How to avoid driving fines this Christmas

As Christmas approaches, you may be thinking about adding some a few decorations to your car, or blasting out some of your favourite Christmas tunes while behind the wheel. But before you transform your vehicle into Santa’s sleigh or a Christmas tree on wheels, it’s important to be aware of the potential fines and points at risk if breaking any Highway codes with your vehicle decorations - neither of which are on anyone's Christmas list this year.

To help keep Britain’s drivers on the nice list, we’ve put together a list of rules and regulations you may not have known about, to keep you from getting in trouble on the roads this Christmas.

1. Make sure decorations do not limit your view of the road

Highway Code: Rule 30
Fine: Up to £1,000
Penalty points: Three

While you may be tempted to add some festive tinsel or simple snowflake stickers to your windows, you might want to think again as this could get you a fine of up to £1,000, by violating rule 30 in the Highway Code.

It’s important to always have a clear view of the road ahead of you, which includes ensuring that your wintery decorations are not causing any obstruction to your view of the road, as it is not only unsafe but could leave you with a hefty fine and penalty points.

2. Ensure your number plate is visible

Highway Code: Annex 6
Fine: £1,000

If you want to give the outside of your car a little festive flair by adding bows or even reindeer antlers, it’s crucial to make sure that in doing so you’re not breaking any Highway Code rules or regulations.

So, before you set off, you must ensure that your number plates are visible, to avoid being at risk of a fine of up to £1,000.

3. Don’t change or add lights to your vehicle

Road Vehicles Lighting Regulations: Regulation 11
Fine: £50

Glistening lights and Christmas time go hand in hand; however, drivers should be wary when using them to decorate their vehicle - especially when using classic Christmas colours such as red and green.

This is because it is an offence to have a red light at the front of any vehicle, a white light at the rear (unless reversing) of any vehicle, and green lights fitted anywhere on a vehicle that isn’t a Medical Practitioner vehicle. It doesn’t matter if the lights are mounted inside or outside the vehicle - if they are visible from the outside, drivers would be in violation of this rule and could face a £50 non-endorsable Fixed Penalty Notice.

Christmas lights could also distract you and other drivers, so we recommended leaving them to twinkle at home and on your tree, instead of your vehicle.

4. Costumes and outfits cannot interfere with your seatbelt

Highway Code: Rules 97 and 99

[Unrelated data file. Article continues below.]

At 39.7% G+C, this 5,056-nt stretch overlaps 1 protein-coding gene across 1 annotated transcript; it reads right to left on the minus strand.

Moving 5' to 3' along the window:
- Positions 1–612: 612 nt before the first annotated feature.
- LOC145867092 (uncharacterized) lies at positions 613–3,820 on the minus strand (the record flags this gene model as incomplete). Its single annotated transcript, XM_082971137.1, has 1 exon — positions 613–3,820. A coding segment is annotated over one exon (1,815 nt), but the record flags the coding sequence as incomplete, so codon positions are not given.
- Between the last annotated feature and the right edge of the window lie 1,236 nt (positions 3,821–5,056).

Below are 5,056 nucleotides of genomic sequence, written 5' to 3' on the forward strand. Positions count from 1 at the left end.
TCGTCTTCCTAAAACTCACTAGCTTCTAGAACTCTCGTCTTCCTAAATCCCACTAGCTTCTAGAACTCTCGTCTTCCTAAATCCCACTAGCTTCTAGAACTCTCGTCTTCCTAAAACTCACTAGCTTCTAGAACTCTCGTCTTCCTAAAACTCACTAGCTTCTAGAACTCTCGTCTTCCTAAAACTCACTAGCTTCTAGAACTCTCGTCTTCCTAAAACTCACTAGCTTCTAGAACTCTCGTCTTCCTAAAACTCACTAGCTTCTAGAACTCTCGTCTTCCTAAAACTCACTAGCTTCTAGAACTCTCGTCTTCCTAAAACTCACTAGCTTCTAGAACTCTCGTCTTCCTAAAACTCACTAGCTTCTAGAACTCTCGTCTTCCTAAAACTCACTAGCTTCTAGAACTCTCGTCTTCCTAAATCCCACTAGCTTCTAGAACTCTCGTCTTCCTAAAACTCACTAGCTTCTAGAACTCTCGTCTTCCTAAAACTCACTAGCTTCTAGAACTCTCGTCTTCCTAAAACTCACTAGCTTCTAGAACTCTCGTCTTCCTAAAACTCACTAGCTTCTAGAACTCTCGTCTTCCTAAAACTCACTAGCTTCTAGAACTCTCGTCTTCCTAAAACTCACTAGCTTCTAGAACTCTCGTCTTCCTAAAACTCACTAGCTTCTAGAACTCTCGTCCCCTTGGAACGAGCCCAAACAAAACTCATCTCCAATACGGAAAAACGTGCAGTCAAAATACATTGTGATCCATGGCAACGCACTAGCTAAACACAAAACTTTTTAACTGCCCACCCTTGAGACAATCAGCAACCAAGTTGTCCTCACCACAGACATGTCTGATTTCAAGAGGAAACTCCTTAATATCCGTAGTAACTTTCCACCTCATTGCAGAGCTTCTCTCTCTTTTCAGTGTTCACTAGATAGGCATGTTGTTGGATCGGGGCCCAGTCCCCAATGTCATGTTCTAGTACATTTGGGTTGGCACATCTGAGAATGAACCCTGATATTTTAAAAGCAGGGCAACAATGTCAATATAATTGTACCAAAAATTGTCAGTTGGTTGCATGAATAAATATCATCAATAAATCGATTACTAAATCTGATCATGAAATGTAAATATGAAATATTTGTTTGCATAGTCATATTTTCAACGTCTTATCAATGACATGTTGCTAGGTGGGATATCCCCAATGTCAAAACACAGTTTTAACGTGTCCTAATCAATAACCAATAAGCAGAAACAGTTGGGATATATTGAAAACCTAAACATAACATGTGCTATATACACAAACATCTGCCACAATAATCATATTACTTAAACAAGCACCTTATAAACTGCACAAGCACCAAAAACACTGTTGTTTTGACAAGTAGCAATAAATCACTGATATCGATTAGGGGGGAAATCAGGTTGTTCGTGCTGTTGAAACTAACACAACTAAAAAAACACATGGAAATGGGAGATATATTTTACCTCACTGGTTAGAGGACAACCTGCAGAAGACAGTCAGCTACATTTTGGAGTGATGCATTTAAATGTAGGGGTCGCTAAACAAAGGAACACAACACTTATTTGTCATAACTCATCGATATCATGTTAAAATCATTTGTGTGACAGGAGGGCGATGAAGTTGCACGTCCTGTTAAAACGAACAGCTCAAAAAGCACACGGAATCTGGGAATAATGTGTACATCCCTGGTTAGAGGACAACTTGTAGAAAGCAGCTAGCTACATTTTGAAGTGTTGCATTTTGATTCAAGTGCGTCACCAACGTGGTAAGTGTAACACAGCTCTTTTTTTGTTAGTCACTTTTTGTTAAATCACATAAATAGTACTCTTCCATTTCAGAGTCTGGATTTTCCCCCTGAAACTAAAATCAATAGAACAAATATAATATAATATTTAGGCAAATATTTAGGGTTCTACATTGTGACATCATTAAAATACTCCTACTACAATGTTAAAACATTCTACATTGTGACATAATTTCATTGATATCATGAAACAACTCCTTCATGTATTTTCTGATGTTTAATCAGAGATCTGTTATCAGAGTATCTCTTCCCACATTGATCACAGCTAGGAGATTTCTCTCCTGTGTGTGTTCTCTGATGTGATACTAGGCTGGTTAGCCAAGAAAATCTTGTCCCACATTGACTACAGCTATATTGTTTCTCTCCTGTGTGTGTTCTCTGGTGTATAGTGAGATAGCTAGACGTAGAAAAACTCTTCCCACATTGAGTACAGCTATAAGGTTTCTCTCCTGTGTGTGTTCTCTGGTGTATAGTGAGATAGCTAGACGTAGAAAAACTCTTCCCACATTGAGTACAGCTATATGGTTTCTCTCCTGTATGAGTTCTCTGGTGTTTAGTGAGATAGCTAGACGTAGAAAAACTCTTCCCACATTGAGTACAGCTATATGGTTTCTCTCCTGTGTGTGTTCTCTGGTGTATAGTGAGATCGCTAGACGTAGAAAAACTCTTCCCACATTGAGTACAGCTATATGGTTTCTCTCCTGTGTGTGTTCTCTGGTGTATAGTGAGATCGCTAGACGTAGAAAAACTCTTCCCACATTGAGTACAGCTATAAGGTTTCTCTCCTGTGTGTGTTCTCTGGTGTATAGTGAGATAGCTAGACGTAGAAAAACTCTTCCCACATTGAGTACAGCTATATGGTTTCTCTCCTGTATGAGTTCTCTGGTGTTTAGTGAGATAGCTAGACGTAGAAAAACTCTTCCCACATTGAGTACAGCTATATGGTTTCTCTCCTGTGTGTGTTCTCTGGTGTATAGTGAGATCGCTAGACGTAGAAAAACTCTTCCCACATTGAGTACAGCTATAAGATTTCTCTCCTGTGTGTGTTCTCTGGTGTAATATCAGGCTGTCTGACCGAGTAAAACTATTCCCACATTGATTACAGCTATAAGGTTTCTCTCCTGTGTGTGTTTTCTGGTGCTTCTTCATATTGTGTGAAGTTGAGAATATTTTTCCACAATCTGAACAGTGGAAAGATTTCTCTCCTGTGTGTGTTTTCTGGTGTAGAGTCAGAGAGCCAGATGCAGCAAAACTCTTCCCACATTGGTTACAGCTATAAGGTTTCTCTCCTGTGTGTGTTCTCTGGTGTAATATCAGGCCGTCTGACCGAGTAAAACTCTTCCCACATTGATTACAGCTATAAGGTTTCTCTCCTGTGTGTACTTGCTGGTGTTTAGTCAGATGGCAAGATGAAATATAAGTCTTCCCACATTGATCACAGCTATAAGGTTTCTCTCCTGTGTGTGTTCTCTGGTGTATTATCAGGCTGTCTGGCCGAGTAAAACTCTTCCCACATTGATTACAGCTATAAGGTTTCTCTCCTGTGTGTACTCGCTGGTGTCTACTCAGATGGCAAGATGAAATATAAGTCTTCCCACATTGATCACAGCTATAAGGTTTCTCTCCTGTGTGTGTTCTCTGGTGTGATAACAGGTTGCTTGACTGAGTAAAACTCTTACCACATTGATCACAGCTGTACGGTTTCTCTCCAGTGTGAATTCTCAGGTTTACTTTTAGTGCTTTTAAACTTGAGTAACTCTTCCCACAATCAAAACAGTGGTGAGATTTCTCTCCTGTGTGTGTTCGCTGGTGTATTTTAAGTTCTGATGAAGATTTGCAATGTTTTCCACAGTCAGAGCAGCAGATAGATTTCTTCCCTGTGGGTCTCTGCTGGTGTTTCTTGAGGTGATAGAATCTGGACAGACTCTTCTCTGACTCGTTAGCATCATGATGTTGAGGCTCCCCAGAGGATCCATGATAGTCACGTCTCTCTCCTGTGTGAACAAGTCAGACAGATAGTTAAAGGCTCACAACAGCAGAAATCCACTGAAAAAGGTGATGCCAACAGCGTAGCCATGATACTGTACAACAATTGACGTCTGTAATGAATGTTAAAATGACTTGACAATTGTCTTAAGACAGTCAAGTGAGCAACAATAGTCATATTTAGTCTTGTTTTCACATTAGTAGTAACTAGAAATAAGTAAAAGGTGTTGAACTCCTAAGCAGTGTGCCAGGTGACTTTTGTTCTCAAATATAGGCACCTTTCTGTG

Fine: Up to £5,000
Penalty points: Three to nine

With a variety of parties and celebrations often planned around Christmas time, you may fancy dressing up as an elf, or even Saint Nick himself. So, if you are the designated Santa or Mrs Clause this year, just make sure your jolly belly doesn’t prevent you from doing up your seatbelt or being able to access all of the car's controls.

According to rule 97 of the Highway Code, clothing and footwear cannot prevent drivers from using the controls in a safe manner, meaning if your Santa belly is getting in the way of the steering wheel, or if your pointy elf shoes are impacting your ability to use the pedals, you could land a £100 fine and three penalty points on the spot. And if the charge is taken to court, you could face a maximum fine of £5,000 and nine up to points.

Plus, if anyone in the vehicle is wearing a costume that gets in the way of fastening their seatbelt correctly, they must remove it to not only avoid a £500 fine, but to also keep all those in the vehicle safe (if they are under 14, then the driver will receive the fine).

5. Transport your Christmas tree safely

Road Vehicles Regulations: Regulation 100
Fine: £2,500
Penalty points: Three

For many people, choosing and decorating their Christmas tree is what gets them into the Christmas spirit. However, if you are purchasing a real tree and transporting it back home in your vehicle, it’s important to do so safely to avoid fines, points and even injuries.

Although there are no laws specifically related to transporting a Christmas tree, Regulation 100 of the Road Vehicles Regulations 1989 requires any load to be suitably secured so that it is not at risk of falling or being blown off the vehicle. So if the police believe your tree is unsecured or unsafe, you could face three penalty points and a £2,500 fine.

In addition, no matter how you are transporting your tree, make sure it doesn’t impact your view of the road, or you could face a £1,000 fine and three penalty points.

6. Don’t let the Christmas music distract you

Highway Code: Rules 148, 149 and 144
Fine: Unlimited
Penalty points: Three to nine

Everyone has a favourite Christmas song that really gets them into the festive spirit, and it’s always tempting to blast it from the speakers and sing along throughout December. However, Christmas karaoke should be left outside of the vehicle.

According to rule 148 in the Highway Code, safe driving requires concentration and for drivers to be distraction-free, so loud music and adjusting the radio should be avoided.

Under the driving without due care and attention offence of the Highway Code, there is an unlimited fine, and drivers are at risk of receiving between three and nine points on their licence if music interferes with their driving.

This doesn't mean you can’t listen to festive tunes altogether. Just be conscious of the volume, and select your songs responsibly, as using a hand-held device to switch songs can land drivers with a £200 fine and six penalty points.